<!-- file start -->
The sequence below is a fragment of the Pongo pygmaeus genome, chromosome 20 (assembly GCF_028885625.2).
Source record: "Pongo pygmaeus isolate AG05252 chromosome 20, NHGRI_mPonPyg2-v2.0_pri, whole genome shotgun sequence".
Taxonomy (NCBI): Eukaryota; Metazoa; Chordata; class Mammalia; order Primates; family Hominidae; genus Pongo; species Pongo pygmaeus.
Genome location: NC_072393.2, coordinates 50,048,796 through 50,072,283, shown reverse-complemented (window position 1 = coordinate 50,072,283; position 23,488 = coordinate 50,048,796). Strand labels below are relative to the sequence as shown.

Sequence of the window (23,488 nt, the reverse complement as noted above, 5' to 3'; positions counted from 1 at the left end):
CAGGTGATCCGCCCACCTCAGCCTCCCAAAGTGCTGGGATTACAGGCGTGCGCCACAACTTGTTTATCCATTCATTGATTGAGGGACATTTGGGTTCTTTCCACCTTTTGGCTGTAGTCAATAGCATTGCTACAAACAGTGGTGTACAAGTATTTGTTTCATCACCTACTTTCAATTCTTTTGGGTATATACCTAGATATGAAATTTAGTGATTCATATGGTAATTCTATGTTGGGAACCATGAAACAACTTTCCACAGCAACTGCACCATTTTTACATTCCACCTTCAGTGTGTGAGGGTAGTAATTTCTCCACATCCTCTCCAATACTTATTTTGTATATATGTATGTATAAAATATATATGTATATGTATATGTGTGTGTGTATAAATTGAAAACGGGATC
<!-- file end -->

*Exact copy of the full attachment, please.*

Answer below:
The sequence below is a fragment of the Pongo pygmaeus genome, chromosome 20 (assembly GCF_028885625.2).
Source record: "Pongo pygmaeus isolate AG05252 chromosome 20, NHGRI_mPonPyg2-v2.0_pri, whole genome shotgun sequence".
Taxonomy (NCBI): Eukaryota; Metazoa; Chordata; class Mammalia; order Primates; family Hominidae; genus Pongo; species Pongo pygmaeus.
Genome location: NC_072393.2, coordinates 50,048,796 through 50,072,283, shown reverse-complemented (window position 1 = coordinate 50,072,283; position 23,488 = coordinate 50,048,796). Strand labels below are relative to the sequence as shown.

Sequence of the window (23,488 nt, the reverse complement as noted above, 5' to 3'; positions counted from 1 at the left end):
CAGGTGATCCGCCCACCTCAGCCTCCCAAAGTGCTGGGATTACAGGCGTGCGCCACAACTTGTTTATCCATTCATTGATTGAGGGACATTTGGGTTCTTTCCACCTTTTGGCTGTAGTCAATAGCATTGCTACAAACAGTGGTGTACAAGTATTTGTTTCATCACCTACTTTCAATTCTTTTGGGTATATACCTAGATATGAAATTTAGTGATTCATATGGTAATTCTATGTTGGGAACCATGAAACAACTTTCCACAGCAACTGCACCATTTTTACATTCCACCTTCAGTGTGTGAGGGTAGTAATTTCTCCACATCCTCTCCAATACTTATTTTGTATATATGTATGTATAAAATATATATGTATATGTATATGTGTGTGTGTATAAATTGAAAACGGGATC